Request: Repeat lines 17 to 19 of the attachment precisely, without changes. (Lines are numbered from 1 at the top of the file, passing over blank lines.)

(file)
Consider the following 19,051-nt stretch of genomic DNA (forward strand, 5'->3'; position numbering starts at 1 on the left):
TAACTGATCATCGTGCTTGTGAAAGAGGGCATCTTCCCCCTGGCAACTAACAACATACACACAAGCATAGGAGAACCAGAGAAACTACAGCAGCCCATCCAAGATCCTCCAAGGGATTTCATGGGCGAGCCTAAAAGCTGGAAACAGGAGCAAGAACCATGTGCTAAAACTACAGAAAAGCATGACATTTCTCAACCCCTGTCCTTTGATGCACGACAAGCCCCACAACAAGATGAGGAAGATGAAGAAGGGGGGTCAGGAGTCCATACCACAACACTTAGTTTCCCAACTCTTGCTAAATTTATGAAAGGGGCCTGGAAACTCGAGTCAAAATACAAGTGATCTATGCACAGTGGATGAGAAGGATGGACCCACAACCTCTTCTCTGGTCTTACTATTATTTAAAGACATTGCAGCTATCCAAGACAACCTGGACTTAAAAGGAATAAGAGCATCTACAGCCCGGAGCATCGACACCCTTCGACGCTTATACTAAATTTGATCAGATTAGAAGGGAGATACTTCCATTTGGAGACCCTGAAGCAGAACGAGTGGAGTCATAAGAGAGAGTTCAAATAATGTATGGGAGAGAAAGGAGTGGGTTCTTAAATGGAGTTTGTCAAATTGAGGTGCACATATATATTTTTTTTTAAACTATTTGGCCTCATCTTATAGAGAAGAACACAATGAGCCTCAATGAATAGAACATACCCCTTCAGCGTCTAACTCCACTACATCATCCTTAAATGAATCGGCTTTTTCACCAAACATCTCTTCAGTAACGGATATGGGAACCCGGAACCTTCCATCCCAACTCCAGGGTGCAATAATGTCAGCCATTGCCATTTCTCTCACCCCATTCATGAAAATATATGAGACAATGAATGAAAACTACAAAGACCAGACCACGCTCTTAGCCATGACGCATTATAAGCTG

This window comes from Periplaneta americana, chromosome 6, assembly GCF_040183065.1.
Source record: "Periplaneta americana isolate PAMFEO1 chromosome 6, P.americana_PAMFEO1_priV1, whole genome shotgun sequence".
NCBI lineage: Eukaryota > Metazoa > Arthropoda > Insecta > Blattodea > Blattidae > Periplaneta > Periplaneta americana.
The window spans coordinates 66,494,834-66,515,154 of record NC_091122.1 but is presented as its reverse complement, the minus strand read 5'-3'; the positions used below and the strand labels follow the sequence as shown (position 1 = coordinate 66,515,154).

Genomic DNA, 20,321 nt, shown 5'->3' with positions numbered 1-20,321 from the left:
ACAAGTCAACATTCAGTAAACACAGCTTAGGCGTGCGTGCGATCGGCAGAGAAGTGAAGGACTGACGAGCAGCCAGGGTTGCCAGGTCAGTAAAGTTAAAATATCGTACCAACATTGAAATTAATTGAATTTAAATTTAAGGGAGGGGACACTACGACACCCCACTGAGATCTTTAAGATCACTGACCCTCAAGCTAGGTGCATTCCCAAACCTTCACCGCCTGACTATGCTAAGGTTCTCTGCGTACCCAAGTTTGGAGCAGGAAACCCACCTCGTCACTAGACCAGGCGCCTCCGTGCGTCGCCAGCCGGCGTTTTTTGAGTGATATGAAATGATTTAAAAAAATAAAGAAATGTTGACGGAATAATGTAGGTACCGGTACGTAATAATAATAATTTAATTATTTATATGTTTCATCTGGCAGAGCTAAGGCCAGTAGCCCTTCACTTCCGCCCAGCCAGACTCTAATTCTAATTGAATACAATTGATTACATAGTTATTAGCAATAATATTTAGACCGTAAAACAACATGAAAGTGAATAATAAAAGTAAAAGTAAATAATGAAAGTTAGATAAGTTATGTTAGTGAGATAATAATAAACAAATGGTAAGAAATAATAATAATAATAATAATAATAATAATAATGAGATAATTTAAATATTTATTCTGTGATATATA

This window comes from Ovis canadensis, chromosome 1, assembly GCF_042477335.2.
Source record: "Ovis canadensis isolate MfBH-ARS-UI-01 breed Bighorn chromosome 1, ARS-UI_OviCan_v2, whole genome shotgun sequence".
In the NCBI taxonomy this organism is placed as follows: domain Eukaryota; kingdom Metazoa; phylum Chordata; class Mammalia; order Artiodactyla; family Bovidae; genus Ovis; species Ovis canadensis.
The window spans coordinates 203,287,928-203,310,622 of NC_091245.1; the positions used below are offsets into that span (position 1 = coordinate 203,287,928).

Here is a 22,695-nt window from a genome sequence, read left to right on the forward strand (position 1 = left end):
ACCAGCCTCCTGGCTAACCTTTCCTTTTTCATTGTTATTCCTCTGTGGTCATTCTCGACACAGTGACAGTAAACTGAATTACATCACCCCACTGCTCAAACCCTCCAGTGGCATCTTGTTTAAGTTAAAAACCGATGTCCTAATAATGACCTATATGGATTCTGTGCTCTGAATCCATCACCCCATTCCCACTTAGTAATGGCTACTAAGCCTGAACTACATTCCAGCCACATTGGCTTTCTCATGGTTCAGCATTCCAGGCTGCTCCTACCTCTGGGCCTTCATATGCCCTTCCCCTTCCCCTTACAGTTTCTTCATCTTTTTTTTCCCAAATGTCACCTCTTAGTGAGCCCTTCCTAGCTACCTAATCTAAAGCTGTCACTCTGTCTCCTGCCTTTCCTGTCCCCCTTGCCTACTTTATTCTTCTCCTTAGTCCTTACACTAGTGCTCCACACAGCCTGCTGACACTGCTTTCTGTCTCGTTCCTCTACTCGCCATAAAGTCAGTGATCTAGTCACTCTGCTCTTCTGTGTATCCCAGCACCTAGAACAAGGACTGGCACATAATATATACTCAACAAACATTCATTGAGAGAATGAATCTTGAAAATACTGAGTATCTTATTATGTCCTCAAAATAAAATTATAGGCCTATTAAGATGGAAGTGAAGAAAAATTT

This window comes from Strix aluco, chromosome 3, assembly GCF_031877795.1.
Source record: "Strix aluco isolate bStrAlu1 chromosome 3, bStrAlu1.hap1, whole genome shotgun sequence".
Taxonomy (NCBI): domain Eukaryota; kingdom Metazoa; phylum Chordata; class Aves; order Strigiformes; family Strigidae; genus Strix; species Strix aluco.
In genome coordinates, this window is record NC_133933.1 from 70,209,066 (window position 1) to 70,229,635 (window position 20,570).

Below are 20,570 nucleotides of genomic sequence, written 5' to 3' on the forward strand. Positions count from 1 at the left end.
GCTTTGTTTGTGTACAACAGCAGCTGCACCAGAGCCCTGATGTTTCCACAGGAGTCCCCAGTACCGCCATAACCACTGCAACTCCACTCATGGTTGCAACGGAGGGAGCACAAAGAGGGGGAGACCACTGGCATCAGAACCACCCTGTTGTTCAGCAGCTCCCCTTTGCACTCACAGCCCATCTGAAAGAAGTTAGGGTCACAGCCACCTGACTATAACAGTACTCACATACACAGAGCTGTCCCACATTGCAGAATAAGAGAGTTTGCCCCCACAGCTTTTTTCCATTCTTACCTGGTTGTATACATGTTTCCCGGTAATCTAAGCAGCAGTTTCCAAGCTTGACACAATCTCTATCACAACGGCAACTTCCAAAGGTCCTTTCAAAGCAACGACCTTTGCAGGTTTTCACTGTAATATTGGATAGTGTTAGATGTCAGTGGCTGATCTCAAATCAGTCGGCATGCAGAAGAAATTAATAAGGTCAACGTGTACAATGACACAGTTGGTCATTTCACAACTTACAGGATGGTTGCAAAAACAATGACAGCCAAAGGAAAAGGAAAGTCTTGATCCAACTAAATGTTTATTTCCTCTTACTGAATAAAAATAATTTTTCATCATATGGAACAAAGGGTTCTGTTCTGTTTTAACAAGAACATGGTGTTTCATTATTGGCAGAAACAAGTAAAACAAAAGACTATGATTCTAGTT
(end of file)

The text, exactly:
Taxonomy (NCBI): domain Eukaryota; kingdom Metazoa; phylum Chordata; class Aves; order Strigiformes; family Strigidae; genus Strix; species Strix aluco.
In genome coordinates, this window is record NC_133933.1 from 70,209,066 (window position 1) to 70,229,635 (window position 20,570).

Below are 20,570 nucleotides of genomic sequence, written 5' to 3' on the forward strand. Positions count from 1 at the left end.